To again recap, I first established that the purpose of life-purpose is to direct one toward a conception of a good life. I then established that life-purpose has a regulatory function. Since both its purpose and function are moral, life-purpose can also be called, “moral purpose.” Aristotle refers to the concept of moral purpose when he states: “Character is that which reveals moral purpose, exposing the class of things a man chooses or avoids.” Aristotle’s virtue ethics places a strong emphasis on character development through individual will-power. I want to pose a sociological counterbalance to Aristotle’s existentialism. In other words, I will go deeper into the concept of moral purpose by demonstrating its social basis.
Sociologically, the concept of morality is strongly rooted in the work of Émile Durkheim. Similar to Aristotle, Durkheim makes a link between morality and happiness:
But it appears fairly certain that happiness is something besides a sum of pleasures… Pleasure is local; it is a limited affection of a point in the organism or conscience… In short, what happiness expresses is not the momentary state of a particular function, but the health of physical and moral life in its entirety…
For Durkheim, making fleeting pleasures one’s primary purpose is to live in a constantly unsatisfied anomic state of unregulated desire:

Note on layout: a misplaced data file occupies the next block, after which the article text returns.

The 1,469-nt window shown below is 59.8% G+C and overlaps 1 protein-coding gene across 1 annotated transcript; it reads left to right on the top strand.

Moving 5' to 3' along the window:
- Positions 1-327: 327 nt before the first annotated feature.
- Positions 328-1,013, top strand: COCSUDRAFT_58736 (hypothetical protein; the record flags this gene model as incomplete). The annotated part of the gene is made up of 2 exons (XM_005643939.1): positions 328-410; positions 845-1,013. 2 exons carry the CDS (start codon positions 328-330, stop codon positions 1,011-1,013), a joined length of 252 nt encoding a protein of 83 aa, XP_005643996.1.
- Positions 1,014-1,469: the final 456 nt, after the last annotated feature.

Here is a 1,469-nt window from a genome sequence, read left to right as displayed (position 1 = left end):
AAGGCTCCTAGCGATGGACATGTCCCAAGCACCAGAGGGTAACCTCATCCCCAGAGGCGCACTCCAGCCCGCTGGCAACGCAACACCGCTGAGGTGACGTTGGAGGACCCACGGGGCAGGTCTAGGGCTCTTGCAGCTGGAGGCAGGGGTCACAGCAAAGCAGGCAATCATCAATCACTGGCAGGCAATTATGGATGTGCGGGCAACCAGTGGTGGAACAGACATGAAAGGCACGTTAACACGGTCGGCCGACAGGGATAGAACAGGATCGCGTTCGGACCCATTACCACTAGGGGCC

Unlimited desires are insatiable by definition and insatiability is rightly considered a sign of morbidity. Being unlimited, they constantly and infinitely surpass the means at their command; they cannot be quenched. Inextinguishable thirst is constantly renewed torture…. To pursue a goal which is by definition unattainable is to condemn oneself to a state of perpetual unhappiness.
Although complete happiness is a goal that is unattainable, the goal of eudemonia is a distinct pursuit since it is the end at which all things aim. The pursuit itself is the fulfillment of eudemonia, not an end-goal. Although Aristotle and Durkheim share a comparable definition of happiness, Durkheim is a helpful tool for getting at the social source of moral purpose, distinct from its manifestation through individual willing. In other words, Durkheim helps us understand the types of social environments that facilitate moral purpose.
Durkheim states, “…for the sentiment of duty to be fixed strongly in us, the circumstances in which we live must keep us awake.” He places emphasis on the importance of strong social bonds that facilitate a sense of duty. Examples include religious life (in traditional contexts) and one’s occupational group (in modern contexts). Durkheim states:
“…when community becomes foreign to the individual, he becomes a mystery to himself, unable to escape the exasperating and agonizing question: to what purpose?”
For Durkheim, moral purpose is bound up with communal life. Yesterday’s post is a prime example of the importance of the communal life of the family.
To conclude this philosophical exploration of “a sense of purpose,” I have argued that a sense of life-purpose can be called “moral purpose,” because its regulatory function is to direct our mundane purposes toward a conception of a good life. Although Aristotle and Durkheim are aligned with one another on this point, Aristotle gives us the tools to individually develop character-traits that facilitate moral purpose, whereas Durkheim gives us the tools to communally facilitate moral purpose. Hopefully this has shed some light on what it means to have “a sense of purpose.”